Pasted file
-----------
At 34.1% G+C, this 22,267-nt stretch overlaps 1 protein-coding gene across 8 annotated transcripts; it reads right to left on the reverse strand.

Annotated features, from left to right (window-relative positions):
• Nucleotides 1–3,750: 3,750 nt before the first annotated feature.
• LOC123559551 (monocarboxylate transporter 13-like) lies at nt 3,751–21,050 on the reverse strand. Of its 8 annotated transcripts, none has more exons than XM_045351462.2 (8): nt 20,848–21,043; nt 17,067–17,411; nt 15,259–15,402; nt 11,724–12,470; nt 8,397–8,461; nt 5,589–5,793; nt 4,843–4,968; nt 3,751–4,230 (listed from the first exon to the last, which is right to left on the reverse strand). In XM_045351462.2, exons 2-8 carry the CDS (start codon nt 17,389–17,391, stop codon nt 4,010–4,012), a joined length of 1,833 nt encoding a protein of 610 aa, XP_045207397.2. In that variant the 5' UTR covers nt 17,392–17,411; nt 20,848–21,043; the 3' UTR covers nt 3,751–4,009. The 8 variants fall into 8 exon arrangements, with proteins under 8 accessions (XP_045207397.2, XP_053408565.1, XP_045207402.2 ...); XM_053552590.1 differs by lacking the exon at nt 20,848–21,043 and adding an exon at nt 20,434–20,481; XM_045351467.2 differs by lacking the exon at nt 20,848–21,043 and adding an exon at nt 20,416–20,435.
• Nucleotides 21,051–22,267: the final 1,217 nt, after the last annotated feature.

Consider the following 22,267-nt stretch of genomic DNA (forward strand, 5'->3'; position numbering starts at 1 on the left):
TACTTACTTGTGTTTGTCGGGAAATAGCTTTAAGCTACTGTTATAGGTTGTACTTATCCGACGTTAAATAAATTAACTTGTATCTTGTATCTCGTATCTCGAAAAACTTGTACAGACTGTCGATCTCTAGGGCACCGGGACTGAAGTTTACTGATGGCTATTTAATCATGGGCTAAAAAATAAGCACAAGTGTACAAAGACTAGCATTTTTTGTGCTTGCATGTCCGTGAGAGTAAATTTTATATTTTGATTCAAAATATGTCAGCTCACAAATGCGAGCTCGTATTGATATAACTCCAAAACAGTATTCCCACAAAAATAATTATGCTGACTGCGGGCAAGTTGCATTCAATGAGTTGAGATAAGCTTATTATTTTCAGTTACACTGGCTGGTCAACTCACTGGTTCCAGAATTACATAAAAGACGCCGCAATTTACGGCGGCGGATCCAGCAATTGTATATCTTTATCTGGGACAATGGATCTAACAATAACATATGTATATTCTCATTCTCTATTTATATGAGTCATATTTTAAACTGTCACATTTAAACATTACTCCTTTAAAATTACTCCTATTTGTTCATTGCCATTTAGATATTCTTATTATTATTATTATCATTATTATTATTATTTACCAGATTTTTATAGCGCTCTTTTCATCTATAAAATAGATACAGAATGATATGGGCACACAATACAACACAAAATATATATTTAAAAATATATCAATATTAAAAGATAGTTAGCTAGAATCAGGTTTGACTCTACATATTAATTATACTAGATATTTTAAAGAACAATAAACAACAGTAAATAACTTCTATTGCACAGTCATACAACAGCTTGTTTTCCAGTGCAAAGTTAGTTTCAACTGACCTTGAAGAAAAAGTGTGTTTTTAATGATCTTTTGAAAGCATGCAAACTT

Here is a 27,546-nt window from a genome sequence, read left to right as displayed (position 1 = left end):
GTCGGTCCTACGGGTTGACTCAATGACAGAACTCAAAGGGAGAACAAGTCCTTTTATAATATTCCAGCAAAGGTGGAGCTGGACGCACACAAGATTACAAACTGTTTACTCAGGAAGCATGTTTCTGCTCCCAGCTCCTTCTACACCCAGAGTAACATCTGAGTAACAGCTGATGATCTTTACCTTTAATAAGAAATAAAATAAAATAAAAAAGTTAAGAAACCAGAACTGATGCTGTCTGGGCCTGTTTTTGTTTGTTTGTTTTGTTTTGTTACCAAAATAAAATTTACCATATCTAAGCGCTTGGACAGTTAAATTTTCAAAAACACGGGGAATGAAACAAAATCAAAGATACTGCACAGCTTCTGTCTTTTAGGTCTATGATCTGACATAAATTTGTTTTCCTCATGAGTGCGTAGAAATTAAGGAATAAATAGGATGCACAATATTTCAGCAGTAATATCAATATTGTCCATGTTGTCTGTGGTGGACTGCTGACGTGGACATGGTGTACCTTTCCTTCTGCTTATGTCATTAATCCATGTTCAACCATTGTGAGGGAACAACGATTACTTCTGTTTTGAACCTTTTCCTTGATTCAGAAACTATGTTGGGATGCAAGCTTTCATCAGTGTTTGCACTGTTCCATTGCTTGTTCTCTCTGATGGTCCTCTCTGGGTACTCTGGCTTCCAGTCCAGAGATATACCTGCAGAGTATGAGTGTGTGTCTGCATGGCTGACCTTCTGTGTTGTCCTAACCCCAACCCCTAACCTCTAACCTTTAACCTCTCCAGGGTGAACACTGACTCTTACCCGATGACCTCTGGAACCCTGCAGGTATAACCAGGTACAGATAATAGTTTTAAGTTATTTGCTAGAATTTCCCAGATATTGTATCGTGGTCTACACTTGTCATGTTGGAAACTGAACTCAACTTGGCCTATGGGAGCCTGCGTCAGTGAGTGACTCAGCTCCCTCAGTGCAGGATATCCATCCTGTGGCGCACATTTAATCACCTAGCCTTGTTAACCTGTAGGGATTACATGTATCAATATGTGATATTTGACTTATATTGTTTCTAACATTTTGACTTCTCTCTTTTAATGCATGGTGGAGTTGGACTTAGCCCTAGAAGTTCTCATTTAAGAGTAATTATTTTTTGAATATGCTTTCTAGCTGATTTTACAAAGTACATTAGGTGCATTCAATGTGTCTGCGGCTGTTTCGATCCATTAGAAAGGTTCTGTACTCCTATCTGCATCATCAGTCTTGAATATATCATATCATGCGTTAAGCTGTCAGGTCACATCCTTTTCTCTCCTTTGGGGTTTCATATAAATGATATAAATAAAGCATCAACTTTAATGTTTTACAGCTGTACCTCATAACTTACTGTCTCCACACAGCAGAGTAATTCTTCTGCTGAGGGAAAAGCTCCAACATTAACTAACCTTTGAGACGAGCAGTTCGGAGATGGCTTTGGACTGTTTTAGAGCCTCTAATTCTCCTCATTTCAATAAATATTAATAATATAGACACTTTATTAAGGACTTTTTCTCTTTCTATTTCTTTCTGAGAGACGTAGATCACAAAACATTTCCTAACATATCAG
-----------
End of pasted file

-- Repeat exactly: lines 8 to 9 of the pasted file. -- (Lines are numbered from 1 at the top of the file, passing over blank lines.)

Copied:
Here is a 27,546-nt window from a genome sequence, read left to right as displayed (position 1 = left end):
GTCGGTCCTACGGGTTGACTCAATGACAGAACTCAAAGGGAGAACAAGTCCTTTTATAATATTCCAGCAAAGGTGGAGCTGGACGCACACAAGATTACAAACTGTTTACTCAGGAAGCATGTTTCTGCTCCCAGCTCCTTCTACACCCAGAGTAACATCTGAGTAACAGCTGATGATCTTTACCTTTAATAAGAAATAAAATAAAATAAAAAAGTTAAGAAACCAGAACTGATGCTGTCTGGGCCTGTTTTTGTTTGTTTGTTTTGTTTTGTTACCAAAATAAAATTTACCATATCTAAGCGCTTGGACAGTTAAATTTTCAAAAACACGGGGAATGAAACAAAATCAAAGATACTGCACAGCTTCTGTCTTTTAGGTCTATGATCTGACATAAATTTGTTTTCCTCATGAGTGCGTAGAAATTAAGGAATAAATAGGATGCACAATATTTCAGCAGTAATATCAATATTGTCCATGTTGTCTGTGGTGGACTGCTGACGTGGACATGGTGTACCTTTCCTTCTGCTTATGTCATTAATCCATGTTCAACCATTGTGAGGGAACAACGATTACTTCTGTTTTGAACCTTTTCCTTGATTCAGAAACTATGTTGGGATGCAAGCTTTCATCAGTGTTTGCACTGTTCCATTGCTTGTTCTCTCTGATGGTCCTCTCTGGGTACTCTGGCTTCCAGTCCAGAGATATACCTGCAGAGTATGAGTGTGTGTCTGCATGGCTGACCTTCTGTGTTGTCCTAACCCCAACCCCTAACCTCTAACCTTTAACCTCTCCAGGGTGAACACTGACTCTTACCCGATGACCTCTGGAACCCTGCAGGTATAACCAGGTACAGATAATAGTTTTAAGTTATTTGCTAGAATTTCCCAGATATTGTATCGTGGTCTACACTTGTCATGTTGGAAACTGAACTCAACTTGGCCTATGGGAGCCTGCGTCAGTGAGTGACTCAGCTCCCTCAGTGCAGGATATCCATCCTGTGGCGCACATTTAATCACCTAGCCTTGTTAACCTGTAGGGATTACATGTATCAATATGTGATATTTGACTTATATTGTTTCTAACATTTTGACTTCTCTCTTTTAATGCATGGTGGAGTTGGACTTAGCCCTAGAAGTTCTCATTTAAGAGTAATTATTTTTTGAATATGCTTTCTAGCTGATTTTACAAAGTACATTAGGTGCATTCAATGTGTCTGCGGCTGTTTCGATCCATTAGAAAGGTTCTGTACTCCTATCTGCATCATCAGTCTTGAATATATCATATCATGCGTTAAGCTGTCAGGTCACATCCTTTTCTCTCCTTTGGGGTTTCATATAAATGATATAAATAAAGCATCAACTTTAATGTTTTACAGCTGTACCTCATAACTTACTGTCTCCACACAGCAGAGTAATTCTTCTGCTGAGGGAAAAGCTCCAACATTAACTAACCTTTGAGACGAGCAGTTCGGAGATGGCTTTGGACTGTTTTAGAGCCTCTAATTCTCCTCATTTCAATAAATATTAATAATATAGACACTTTATTAAGGACTTTTTCTCTTTCTATTTCTTTCTGAGAGACGTAGATCACAAAACATTTCCTAACATATCAG